• The banking fallout has brought Bitcoin’s appeal as an alternative store-of-value, like gold, strongly to the fore once more as a loss of confidence in traditional institutions such as banks mean investors seek out alternative means to protect their capital
  • A clear market narrative has formed around this idea, with retail investor buying of actual BTC on exchanges being a primary catalyst for higher prices
    • On-chain data show continued growth in the number of BTC wallet addresses holding at least 0.1 BTC, meaning small, retail investors are accumulating BTC at a robust pace (see chart below)


  • A further catalyst for higher prices was the depegging of the USDC stablecoin:
    • On March 11th, Circle, the issuer of USDC, informed the market it held $3.3bn of its then $43.5bn of reserves with Silicon Valley Bank
    • As a result, traders broke the 1-for-1 peg between USDC and traditional US Dollars (USD) by short-selling USDC, pushing the stablecoin to a low of 90 cents per 1 USD i.e., a 10% discount
    • Crypto participants, doubting whether their stablecoin holdings were truly secure sought safety by buying and holding BTC instead
    • Ultimately, the USDC-USD peg restored to a 1-for-1 conversion ratio and the above fears were unfounded given that Circle had and has ample reserves to cover a potential loss in this case, and that SVB deposits were guaranteed by government intervention later in March

Shifts in the Global Regulatory Landscape: Part II

  • US regulators continued their coordinated campaign against crypto firms in March:
    • Coinbase received a Wells notice from the Securities & Exchange Commission (SEC), despite years of historical collaboration. A Wells notice indicates that the SEC will charge Coinbase with violation(s) of US securities laws
    • The Commodities Futures Trading Commission (CFTC) is suing Binance and its CEO for routinely breaking derivative trading rules
  • As a counterpoint to the increasing hostility of US regulators toward crypto, the UK government recently published a consultation document with the industry in which it seeks to position the UK as the “most open, well-regulated, and technologically advanced capital market in the world.”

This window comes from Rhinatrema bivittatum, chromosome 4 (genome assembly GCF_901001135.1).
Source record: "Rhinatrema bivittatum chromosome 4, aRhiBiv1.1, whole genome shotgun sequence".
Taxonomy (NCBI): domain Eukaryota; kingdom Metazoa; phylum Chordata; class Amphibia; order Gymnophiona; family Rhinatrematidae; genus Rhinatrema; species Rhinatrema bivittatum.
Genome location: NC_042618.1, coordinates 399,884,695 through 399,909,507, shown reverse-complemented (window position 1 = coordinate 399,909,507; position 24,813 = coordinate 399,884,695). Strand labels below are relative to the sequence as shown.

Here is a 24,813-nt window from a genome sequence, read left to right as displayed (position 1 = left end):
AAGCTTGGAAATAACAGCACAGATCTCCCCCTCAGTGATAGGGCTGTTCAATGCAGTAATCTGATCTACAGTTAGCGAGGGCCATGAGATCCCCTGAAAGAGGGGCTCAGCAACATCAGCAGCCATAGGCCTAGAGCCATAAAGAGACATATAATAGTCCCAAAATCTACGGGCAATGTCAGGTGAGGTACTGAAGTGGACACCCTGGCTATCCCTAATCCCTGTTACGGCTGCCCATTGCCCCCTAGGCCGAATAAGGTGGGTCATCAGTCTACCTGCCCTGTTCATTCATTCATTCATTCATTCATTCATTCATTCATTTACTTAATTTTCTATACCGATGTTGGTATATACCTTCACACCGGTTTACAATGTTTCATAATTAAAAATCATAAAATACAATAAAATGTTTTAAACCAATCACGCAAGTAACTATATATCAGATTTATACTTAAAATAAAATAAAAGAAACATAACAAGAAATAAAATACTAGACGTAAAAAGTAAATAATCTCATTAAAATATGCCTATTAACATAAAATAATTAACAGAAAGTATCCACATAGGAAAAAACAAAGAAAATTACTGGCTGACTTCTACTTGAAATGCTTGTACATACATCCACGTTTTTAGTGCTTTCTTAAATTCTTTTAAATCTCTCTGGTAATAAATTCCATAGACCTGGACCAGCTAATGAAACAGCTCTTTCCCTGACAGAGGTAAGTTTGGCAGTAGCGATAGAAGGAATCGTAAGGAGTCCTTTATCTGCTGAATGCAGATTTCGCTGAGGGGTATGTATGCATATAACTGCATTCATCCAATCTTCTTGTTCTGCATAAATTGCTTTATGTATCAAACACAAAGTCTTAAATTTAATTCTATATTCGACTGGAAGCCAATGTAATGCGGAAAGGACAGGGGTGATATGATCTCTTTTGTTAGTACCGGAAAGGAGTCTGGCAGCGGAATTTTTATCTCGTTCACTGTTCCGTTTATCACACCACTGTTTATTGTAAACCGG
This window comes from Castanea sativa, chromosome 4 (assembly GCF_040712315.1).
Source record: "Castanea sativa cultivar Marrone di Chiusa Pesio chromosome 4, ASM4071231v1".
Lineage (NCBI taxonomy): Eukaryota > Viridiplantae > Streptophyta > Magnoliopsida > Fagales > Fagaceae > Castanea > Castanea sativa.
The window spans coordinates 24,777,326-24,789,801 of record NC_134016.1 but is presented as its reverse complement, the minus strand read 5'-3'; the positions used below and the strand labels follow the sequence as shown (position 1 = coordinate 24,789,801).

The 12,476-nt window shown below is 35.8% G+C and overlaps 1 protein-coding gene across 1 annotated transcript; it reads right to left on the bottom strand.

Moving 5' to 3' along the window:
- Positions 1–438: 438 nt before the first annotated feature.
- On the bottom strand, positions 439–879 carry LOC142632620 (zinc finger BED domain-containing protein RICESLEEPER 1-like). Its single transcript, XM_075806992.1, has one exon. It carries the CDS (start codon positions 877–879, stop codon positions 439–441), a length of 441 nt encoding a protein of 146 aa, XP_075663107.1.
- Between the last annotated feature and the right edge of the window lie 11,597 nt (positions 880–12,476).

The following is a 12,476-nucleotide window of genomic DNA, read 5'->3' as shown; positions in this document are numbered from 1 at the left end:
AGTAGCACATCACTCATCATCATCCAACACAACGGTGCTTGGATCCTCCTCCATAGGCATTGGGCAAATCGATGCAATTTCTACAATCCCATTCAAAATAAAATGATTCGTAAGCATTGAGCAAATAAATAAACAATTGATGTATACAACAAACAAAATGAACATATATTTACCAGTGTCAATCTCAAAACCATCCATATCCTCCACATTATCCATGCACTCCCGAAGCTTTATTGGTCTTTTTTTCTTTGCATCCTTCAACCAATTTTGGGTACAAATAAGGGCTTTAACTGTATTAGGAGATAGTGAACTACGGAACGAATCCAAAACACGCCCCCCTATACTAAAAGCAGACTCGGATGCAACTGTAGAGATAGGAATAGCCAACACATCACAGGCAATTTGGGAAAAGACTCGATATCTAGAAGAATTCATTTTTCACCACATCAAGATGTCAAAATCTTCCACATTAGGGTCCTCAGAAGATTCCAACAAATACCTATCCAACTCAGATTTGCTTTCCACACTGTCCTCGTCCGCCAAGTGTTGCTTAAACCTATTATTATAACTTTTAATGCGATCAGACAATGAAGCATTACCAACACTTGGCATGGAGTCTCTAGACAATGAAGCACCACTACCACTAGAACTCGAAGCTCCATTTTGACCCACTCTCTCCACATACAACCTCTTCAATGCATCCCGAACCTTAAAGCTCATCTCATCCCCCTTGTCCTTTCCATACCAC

• Zooming out, these developments continue to signal the longer-term shift away from the US as the epicenter of the global crypto industry to jurisdictions such as London, Hong Kong, Singapore, and Dubai which are becoming increasingly more influential 

Ethereum: Shanghai Upgrade Imminent

  • The date for Ethereum’s next major network upgrade has been set for April 12
  • Known as the Shanghai Upgrade, it will allow validators, an on-chain entity which helps the Ethereum protocol reach consensus, to withdraw staked Ethereum (ETH) for the first time
    • Approximately 15% of total ETH supply is staked vs. other major Layer-1 blockchains such as Solana (73%), Cosmos (60%), and Polkadot (47%) 
  • Currently, the market impact of this upgrade/network hard fork is unclear:
    • Some observers suggest it could lead to large-scale selling of ETH over months following the event, as users may elect to withdraw their staked ETH and sell it 
    • Others indicate it may result in an influx of new users willing to stake ETH as this upgrade resolves the illiquidity risk previously faced by stakers
  • Either way, as Ethereum is the second largest asset by market value, this a momentous event for the industry, one closely watched by traditional and crypto traders/investors alike

Notable News Stories

  • Taiwan securities watchdog will regulate crypto | Link
  • India’s crypto industry finally sees lawmakers engaging | Link
  • Microsoft testing crypto wallet in its web browser Edge | Link
  • Mastercard, Visa ink fresh crypto debit cards with Web 3 startups | Link
  • Fidelity Crypto quietly went live, giving millions of retail customers access to Bitcoin, Ether | Link

Market Performance

Source: Bloomberg; *Annualised figures; All returns in USD.

Bitcoin Network Metrics

Source: Coinmetrics & The Block

Layer 1 Network Metrics


Source: CoinMarketCap; Artemis 

DeFi Network Metrics

Source: CoinMarketCap; Token Terminal

NFT Trading Volumes Per Chain


Source: The Block